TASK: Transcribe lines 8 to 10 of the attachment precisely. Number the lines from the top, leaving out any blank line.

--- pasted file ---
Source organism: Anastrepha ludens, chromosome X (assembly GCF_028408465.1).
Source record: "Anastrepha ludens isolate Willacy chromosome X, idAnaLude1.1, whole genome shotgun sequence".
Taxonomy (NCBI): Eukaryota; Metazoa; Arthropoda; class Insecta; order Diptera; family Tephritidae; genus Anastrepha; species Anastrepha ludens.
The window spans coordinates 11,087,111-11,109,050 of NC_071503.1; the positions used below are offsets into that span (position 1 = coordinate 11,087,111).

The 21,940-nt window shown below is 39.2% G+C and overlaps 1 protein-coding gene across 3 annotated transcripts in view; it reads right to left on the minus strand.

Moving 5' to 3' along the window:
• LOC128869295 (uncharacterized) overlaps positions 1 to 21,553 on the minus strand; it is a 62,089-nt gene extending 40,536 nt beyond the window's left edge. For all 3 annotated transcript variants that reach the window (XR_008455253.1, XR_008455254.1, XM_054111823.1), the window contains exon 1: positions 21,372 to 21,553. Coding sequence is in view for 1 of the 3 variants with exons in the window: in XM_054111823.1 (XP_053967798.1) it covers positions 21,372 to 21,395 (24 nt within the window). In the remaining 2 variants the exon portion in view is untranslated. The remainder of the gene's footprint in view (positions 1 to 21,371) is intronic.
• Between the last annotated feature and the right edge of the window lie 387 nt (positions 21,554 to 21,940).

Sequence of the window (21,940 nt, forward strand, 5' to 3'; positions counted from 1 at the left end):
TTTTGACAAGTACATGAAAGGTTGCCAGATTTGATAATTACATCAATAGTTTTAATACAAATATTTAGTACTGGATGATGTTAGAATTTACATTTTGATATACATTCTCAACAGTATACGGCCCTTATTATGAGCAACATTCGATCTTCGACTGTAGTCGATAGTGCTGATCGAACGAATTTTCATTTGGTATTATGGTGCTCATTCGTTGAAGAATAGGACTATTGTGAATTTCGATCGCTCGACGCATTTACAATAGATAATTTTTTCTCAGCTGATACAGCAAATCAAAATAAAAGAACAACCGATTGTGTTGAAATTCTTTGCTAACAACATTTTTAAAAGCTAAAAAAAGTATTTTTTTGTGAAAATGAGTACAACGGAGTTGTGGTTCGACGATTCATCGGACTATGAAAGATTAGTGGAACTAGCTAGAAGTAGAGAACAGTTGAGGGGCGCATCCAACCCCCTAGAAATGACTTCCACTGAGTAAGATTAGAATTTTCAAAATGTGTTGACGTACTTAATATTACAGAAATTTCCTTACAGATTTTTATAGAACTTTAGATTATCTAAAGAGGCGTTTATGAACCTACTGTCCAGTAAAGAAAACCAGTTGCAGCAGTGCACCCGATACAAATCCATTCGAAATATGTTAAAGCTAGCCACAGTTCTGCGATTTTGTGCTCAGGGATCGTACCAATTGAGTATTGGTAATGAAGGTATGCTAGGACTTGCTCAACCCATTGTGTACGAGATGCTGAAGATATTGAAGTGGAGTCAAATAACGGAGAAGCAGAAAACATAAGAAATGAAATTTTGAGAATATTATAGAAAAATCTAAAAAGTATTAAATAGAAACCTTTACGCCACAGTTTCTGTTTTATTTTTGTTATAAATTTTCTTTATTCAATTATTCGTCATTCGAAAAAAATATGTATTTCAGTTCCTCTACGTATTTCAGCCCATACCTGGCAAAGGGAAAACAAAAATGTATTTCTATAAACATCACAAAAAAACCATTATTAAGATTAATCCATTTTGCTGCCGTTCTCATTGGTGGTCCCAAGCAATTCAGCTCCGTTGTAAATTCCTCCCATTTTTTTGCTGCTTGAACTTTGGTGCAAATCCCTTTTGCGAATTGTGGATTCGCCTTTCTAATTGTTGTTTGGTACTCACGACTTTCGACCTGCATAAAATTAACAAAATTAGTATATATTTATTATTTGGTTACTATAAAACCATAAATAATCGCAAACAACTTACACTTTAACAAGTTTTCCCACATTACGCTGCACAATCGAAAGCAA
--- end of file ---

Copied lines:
• Between the last annotated feature and the right edge of the window lie 387 nt (positions 21,554 to 21,940).

Sequence of the window (21,940 nt, forward strand, 5' to 3'; positions counted from 1 at the left end):
TTTTGACAAGTACATGAAAGGTTGCCAGATTTGATAATTACATCAATAGTTTTAATACAAATATTTAGTACTGGATGATGTTAGAATTTACATTTTGATATACATTCTCAACAGTATACGGCCCTTATTATGAGCAACATTCGATCTTCGACTGTAGTCGATAGTGCTGATCGAACGAATTTTCATTTGGTATTATGGTGCTCATTCGTTGAAGAATAGGACTATTGTGAATTTCGATCGCTCGACGCATTTACAATAGATAATTTTTTCTCAGCTGATACAGCAAATCAAAATAAAAGAACAACCGATTGTGTTGAAATTCTTTGCTAACAACATTTTTAAAAGCTAAAAAAAGTATTTTTTTGTGAAAATGAGTACAACGGAGTTGTGGTTCGACGATTCATCGGACTATGAAAGATTAGTGGAACTAGCTAGAAGTAGAGAACAGTTGAGGGGCGCATCCAACCCCCTAGAAATGACTTCCACTGAGTAAGATTAGAATTTTCAAAATGTGTTGACGTACTTAATATTACAGAAATTTCCTTACAGATTTTTATAGAACTTTAGATTATCTAAAGAGGCGTTTATGAACCTACTGTCCAGTAAAGAAAACCAGTTGCAGCAGTGCACCCGATACAAATCCATTCGAAATATGTTAAAGCTAGCCACAGTTCTGCGATTTTGTGCTCAGGGATCGTACCAATTGAGTATTGGTAATGAAGGTATGCTAGGACTTGCTCAACCCATTGTGTACGAGATGCTGAAGATATTGAAGTGGAGTCAAATAACGGAGAAGCAGAAAACATAAGAAATGAAATTTTGAGAATATTATAGAAAAATCTAAAAAGTATTAAATAGAAACCTTTACGCCACAGTTTCTGTTTTATTTTTGTTATAAATTTTCTTTATTCAATTATTCGTCATTCGAAAAAAATATGTATTTCAGTTCCTCTACGTATTTCAGCCCATACCTGGCAAAGGGAAAACAAAAATGTATTTCTATAAACATCACAAAAAAACCATTATTAAGATTAATCCATTTTGCTGCCGTTCTCATTGGTGGTCCCAAGCAATTCAGCTCCGTTGTAAATTCCTCCCATTTTTTTGCTGCTTGAACTTTGGTGCAAATCCCTTTTGCGAATTGTGGATTCGCCTTTCTAATTGTTGTTTGGTACTCACGACTTTCGACCTGCATAAAATTAACAAAATTAGTATATATTTATTATTTGGTTACTATAAAACCATAAATAATCGCAAACAACTTACACTTTAACAAGTTTTCCCACATTACGCTGCACAATCGAAAGCAA